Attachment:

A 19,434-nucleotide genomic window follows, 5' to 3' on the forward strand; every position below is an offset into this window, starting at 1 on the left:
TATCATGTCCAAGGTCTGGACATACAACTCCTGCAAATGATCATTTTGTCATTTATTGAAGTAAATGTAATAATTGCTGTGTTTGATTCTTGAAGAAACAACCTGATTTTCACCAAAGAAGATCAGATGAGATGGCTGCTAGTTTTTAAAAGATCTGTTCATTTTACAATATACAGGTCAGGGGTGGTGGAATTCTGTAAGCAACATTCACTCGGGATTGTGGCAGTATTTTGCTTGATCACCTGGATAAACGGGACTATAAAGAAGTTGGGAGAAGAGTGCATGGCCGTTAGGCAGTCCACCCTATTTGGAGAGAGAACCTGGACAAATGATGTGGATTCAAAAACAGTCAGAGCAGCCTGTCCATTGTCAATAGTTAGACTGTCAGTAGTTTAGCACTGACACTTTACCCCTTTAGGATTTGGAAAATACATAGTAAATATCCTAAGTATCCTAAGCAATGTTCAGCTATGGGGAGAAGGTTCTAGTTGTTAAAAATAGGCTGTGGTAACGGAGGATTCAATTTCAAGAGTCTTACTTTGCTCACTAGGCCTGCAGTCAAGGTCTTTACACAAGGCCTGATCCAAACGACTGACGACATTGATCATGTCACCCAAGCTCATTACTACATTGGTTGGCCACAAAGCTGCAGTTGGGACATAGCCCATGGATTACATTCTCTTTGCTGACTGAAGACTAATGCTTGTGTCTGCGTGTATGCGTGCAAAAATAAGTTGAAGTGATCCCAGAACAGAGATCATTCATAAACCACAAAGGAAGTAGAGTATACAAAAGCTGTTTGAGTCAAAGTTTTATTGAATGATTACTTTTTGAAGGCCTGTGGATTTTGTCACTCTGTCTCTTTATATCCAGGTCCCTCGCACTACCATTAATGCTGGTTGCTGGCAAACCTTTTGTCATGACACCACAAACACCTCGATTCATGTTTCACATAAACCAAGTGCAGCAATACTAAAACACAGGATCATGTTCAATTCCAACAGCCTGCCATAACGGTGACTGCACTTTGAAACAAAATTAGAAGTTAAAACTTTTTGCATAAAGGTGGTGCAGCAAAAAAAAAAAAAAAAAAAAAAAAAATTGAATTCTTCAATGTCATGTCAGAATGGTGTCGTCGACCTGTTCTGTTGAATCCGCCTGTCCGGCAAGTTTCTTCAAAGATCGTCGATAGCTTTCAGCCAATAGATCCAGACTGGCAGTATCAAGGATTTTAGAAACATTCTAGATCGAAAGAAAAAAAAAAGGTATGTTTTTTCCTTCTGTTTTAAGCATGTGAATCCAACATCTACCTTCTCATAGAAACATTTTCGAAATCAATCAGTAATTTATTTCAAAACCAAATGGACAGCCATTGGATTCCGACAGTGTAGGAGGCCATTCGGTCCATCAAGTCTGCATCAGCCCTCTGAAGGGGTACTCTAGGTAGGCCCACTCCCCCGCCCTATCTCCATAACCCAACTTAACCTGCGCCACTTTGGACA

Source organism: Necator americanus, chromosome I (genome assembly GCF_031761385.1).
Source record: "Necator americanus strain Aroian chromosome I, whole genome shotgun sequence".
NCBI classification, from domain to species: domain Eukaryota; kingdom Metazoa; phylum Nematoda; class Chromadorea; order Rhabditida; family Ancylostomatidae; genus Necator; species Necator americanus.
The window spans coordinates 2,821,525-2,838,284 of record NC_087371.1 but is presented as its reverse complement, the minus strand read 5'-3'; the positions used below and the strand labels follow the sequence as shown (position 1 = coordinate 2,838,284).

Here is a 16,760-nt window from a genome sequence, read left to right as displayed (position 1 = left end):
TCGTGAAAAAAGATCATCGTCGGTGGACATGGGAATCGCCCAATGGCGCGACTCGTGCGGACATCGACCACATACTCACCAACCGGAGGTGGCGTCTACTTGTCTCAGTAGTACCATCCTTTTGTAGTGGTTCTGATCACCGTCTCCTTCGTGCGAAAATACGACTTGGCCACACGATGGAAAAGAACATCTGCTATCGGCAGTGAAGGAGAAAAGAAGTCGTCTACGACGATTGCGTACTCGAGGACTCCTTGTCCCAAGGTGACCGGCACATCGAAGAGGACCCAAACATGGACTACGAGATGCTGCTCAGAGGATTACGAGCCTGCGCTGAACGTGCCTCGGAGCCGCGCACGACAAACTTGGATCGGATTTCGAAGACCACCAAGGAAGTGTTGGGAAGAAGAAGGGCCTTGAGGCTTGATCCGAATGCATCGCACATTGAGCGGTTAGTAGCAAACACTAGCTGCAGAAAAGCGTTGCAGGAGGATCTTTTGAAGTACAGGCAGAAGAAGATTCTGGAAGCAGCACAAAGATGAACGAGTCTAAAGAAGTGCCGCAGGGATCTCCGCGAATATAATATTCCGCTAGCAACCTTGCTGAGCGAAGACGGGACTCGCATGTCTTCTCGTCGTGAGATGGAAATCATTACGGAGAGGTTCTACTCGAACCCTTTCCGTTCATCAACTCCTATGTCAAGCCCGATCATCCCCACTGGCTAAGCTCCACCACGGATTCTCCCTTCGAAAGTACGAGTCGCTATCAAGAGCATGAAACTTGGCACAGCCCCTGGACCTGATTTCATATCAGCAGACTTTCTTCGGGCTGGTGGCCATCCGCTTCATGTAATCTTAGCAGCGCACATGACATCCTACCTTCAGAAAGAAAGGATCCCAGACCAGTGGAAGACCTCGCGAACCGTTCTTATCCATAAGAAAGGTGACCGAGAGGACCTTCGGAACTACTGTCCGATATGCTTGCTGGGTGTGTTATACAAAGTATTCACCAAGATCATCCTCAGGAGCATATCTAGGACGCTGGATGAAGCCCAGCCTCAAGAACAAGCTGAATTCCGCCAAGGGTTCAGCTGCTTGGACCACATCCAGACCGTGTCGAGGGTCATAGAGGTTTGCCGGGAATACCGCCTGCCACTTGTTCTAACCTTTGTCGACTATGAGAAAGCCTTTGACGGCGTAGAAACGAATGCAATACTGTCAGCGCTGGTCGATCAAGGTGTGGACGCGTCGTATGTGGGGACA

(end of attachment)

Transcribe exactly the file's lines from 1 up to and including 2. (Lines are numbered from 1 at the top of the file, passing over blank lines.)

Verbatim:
A 19,434-nucleotide genomic window follows, 5' to 3' on the forward strand; every position below is an offset into this window, starting at 1 on the left:
TATCATGTCCAAGGTCTGGACATACAACTCCTGCAAATGATCATTTTGTCATTTATTGAAGTAAATGTAATAATTGCTGTGTTTGATTCTTGAAGAAACAACCTGATTTTCACCAAAGAAGATCAGATGAGATGGCTGCTAGTTTTTAAAAGATCTGTTCATTTTACAATATACAGGTCAGGGGTGGTGGAATTCTGTAAGCAACATTCACTCGGGATTGTGGCAGTATTTTGCTTGATCACCTGGATAAACGGGACTATAAAGAAGTTGGGAGAAGAGTGCATGGCCGTTAGGCAGTCCACCCTATTTGGAGAGAGAACCTGGACAAATGATGTGGATTCAAAAACAGTCAGAGCAGCCTGTCCATTGTCAATAGTTAGACTGTCAGTAGTTTAGCACTGACACTTTACCCCTTTAGGATTTGGAAAATACATAGTAAATATCCTAAGTATCCTAAGCAATGTTCAGCTATGGGGAGAAGGTTCTAGTTGTTAAAAATAGGCTGTGGTAACGGAGGATTCAATTTCAAGAGTCTTACTTTGCTCACTAGGCCTGCAGTCAAGGTCTTTACACAAGGCCTGATCCAAACGACTGACGACATTGATCATGTCACCCAAGCTCATTACTACATTGGTTGGCCACAAAGCTGCAGTTGGGACATAGCCCATGGATTACATTCTCTTTGCTGACTGAAGACTAATGCTTGTGTCTGCGTGTATGCGTGCAAAAATAAGTTGAAGTGATCCCAGAACAGAGATCATTCATAAACCACAAAGGAAGTAGAGTATACAAAAGCTGTTTGAGTCAAAGTTTTATTGAATGATTACTTTTTGAAGGCCTGTGGATTTTGTCACTCTGTCTCTTTATATCCAGGTCCCTCGCACTACCATTAATGCTGGTTGCTGGCAAACCTTTTGTCATGACACCACAAACACCTCGATTCATGTTTCACATAAACCAAGTGCAGCAATACTAAAACACAGGATCATGTTCAATTCCAACAGCCTGCCATAACGGTGACTGCACTTTGAAACAAAATTAGAAGTTAAAACTTTTTGCATAAAGGTGGTGCAGCAAAAAAAAAAAAAAAAAAAAAAAAAATTGAATTCTTCAATGTCATGTCAGAATGGTGTCGTCGACCTGTTCTGTTGAATCCGCCTGTCCGGCAAGTTTCTTCAAAGATCGTCGATAGCTTTCAGCCAATAGATCCAGACTGGCAGTATCAAGGATTTTAGAAACATTCTAGATCGAAAGAAAAAAAAAAGGTATGTTTTTTCCTTCTGTTTTAAGCATGTGAATCCAACATCTACCTTCTCATAGAAACATTTTCGAAATCAATCAGTAATTTATTTCAAAACCAAATGGACAGCCATTGGATTCCGACAGTGTAGGAGGCCATTCGGTCCATCAAGTCTGCATCAGCCCTCTGAAGGGGTACTCTAGGTAGGCCCACTCCCCCGCCCTATCTCCATAACCCAACTTAACCTGCGCCACTTTGGACA